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The History of Herodotus. a New Engl. Version, Ed. with Notes by G ...
No preview available - 2015
according afterwards Amasis ancient animals appears Arabs Asia Assyria body Book Book II brought built called Cambyses carried CHAP character common considered custom Darius death deities Diodorus dynasty early Egypt Egyptians Ethiopia evidently fact father feet figure foreign give given gods Greece Greeks ground hand head Herodotus hieroglyphics king known lake land later length lived Manetho means Memphis mentioned months monuments Nile observed origin Osiris passed perhaps period Persians persons Pliny present priests probably Psammetichus pyramid reason received records reign remains remarkable Remeses represented respect river rule sacred says sculptures seems sent shows side sometimes speaks stone story Strabo supposed taken temple Thebes thought tion tombs took town Upper viii whole writing
Page 132 - Thou shalt rise up before the hoary head, and honour the face of the old man, and fear thy God : I am the LORD.
Page 381 - And the spirit of Egypt shall fail in the midst thereof; and I will destroy the counsel thereof: and they shall seek to the idols, and to the charmers, and to them that have familiar spirits, and to the wizards. 4 And the Egyptians will I give over into the hand of a cruel lord ; and a fierce king shall rule over them, saith the Lord, the LORD of hosts.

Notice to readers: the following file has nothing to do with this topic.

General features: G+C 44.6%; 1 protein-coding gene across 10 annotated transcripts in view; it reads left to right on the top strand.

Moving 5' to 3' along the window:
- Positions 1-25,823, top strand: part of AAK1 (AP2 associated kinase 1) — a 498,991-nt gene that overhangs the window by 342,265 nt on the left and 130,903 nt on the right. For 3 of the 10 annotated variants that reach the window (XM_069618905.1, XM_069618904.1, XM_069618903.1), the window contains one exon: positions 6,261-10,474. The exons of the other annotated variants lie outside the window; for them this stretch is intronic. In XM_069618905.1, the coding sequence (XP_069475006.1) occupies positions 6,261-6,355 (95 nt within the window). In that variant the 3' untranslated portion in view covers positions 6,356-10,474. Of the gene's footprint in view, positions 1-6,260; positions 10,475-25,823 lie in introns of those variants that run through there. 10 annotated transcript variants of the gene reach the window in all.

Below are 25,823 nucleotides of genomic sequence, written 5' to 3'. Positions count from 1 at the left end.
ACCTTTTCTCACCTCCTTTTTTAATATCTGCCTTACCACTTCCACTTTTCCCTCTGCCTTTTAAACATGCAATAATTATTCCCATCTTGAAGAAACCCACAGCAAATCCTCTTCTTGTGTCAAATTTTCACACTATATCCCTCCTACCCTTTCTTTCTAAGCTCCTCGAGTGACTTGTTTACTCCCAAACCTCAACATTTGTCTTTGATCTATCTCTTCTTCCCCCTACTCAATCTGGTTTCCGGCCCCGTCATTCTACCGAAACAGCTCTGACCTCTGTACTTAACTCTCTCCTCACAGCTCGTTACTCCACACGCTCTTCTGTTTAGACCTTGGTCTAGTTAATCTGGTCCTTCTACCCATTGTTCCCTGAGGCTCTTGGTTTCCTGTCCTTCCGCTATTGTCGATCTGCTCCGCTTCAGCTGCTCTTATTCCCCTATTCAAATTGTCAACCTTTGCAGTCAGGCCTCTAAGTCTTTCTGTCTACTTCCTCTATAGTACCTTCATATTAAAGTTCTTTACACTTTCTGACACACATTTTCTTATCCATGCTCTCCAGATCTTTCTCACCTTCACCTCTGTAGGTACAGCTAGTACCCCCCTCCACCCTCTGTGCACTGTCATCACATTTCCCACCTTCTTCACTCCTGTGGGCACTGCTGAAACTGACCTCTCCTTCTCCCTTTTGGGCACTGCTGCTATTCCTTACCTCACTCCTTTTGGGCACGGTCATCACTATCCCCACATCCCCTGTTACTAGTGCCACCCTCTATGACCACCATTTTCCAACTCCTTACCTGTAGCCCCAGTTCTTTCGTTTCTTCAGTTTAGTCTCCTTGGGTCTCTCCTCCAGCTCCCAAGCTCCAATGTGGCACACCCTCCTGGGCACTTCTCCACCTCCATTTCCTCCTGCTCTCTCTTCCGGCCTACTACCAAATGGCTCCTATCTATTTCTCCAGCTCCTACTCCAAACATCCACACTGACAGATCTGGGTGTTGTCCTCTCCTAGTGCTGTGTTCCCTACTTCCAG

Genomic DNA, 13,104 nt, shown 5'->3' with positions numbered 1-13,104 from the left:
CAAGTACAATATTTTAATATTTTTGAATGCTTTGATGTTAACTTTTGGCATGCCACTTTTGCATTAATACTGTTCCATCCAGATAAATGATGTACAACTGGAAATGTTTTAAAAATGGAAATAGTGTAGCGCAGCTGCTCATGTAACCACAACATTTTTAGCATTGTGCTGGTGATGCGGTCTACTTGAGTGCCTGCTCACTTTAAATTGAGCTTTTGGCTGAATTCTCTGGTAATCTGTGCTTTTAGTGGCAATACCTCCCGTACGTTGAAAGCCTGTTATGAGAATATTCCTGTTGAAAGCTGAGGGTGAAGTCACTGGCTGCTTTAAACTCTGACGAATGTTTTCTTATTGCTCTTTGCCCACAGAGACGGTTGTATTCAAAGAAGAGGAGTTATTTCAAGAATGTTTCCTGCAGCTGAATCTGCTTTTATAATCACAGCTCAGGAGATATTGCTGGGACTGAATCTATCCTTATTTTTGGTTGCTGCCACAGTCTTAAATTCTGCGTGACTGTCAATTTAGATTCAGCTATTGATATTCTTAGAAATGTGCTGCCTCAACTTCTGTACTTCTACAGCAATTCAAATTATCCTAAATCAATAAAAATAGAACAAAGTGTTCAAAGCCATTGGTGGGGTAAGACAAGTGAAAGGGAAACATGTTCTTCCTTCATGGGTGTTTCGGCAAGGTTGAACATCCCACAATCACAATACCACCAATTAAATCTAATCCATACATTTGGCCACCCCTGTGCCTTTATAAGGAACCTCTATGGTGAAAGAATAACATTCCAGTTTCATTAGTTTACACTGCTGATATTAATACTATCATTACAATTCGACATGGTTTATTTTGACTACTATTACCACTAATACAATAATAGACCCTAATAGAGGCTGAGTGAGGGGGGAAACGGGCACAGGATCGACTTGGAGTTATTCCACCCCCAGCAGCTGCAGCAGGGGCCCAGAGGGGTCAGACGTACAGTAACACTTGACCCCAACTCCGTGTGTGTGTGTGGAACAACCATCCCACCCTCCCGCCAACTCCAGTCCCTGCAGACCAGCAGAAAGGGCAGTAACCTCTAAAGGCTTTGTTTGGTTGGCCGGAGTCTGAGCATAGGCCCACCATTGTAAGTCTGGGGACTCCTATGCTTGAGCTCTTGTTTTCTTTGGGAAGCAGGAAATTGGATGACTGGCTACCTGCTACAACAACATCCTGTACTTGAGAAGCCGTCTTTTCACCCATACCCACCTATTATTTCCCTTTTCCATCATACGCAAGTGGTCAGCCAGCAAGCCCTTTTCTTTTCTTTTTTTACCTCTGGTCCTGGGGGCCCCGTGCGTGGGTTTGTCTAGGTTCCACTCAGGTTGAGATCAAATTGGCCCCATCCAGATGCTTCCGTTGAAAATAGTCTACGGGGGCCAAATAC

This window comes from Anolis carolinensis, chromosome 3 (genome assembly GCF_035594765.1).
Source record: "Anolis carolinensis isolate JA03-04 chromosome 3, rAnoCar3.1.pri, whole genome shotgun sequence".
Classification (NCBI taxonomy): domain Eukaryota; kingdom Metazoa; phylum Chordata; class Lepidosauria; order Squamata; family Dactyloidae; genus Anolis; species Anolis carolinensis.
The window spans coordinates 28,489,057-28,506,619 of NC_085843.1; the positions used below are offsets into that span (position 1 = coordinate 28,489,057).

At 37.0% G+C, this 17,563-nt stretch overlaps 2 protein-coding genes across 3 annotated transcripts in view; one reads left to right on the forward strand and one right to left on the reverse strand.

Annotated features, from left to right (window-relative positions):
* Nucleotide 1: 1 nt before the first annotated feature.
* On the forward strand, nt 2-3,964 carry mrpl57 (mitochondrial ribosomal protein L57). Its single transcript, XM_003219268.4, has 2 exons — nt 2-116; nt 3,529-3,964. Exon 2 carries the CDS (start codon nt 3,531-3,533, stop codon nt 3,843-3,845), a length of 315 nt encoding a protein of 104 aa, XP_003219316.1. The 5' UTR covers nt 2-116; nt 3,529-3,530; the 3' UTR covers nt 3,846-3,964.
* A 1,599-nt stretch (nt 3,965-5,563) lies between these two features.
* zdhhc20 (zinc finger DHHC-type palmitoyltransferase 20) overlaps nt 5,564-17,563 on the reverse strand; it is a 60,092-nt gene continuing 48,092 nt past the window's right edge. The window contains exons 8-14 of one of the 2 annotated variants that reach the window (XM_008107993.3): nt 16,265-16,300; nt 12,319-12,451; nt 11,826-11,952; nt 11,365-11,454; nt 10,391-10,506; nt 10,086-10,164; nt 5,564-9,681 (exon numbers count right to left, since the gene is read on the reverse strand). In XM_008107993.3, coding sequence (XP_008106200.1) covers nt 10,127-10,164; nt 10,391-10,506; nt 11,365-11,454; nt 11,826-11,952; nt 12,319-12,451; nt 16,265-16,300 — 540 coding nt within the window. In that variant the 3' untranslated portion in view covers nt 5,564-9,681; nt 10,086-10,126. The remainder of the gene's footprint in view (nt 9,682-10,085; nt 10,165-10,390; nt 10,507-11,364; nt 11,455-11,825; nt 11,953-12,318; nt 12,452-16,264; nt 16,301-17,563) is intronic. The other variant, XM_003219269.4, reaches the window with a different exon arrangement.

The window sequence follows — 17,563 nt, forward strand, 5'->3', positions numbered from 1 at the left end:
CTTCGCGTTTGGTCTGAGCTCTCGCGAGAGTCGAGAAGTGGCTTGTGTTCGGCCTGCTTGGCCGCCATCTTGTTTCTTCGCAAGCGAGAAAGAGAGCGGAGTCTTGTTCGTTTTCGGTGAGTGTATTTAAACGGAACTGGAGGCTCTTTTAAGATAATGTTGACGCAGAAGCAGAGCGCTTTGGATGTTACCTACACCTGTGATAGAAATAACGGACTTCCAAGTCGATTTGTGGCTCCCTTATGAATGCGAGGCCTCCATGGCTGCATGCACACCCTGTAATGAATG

Page 255 - ... shall a trumpet be blown in the city, and the people not be afraid? shall there be evil in a city, and the Lord hath not done it?
Page 380 - Thus saith the Lord God ; Behold, I am against thee, Pharaoh king of Egypt, the great dragon that lieth in the midst of his rivers, which hath said, My river is mine own, and I have made it for myself.
Page 176 - And they made their lives bitter with hard bondage, in mortar, and in brick, and in all manner of service in the field: all their service, wherein they made them serve, was with rigour.
Page 58 - In other countries the priests have long hair, in Egypt their heads are shaven; elsewhere it is customary, in mourning, for near relations to cut their hair close: the Egyptians, who wear no hair at any other time, when they lose a relative, let their beards and the hair of their heads grow long. All other men pass their lives separate from animals, the Egyptians have animals always living with them; others make barley and wheat their food; it is a disgrace to do so in Egypt, where the grain they...
Page 190 - Rhampsinitus was possessed, they said, of great riches in silver, — indeed to such an amount, that none of the princes, his successors, surpassed or even equalled his wealth. For the better custody of this money, he proposed to build a vast chamber of hewn stone, one side of which was to form a part of the outer wall of his palace. The builder, therefore, having designs upon the treasures, contrived, as he was making...
Page 135 - There shall not be found among you any one that maketh his son or his daughter to pass through the fire, or that useth divination, or an observer of times, or an enchanter, or a witch, or a charmer, or a consulter with familiar spirits, or a wizard, or a necromancer.
Page 61 - When they write or calculate, instead of going, like the Greeks, from left to right, they move their hand from right to left; and they insist, notwithstanding, that it is they who go to the right, and the Greeks who go to the left.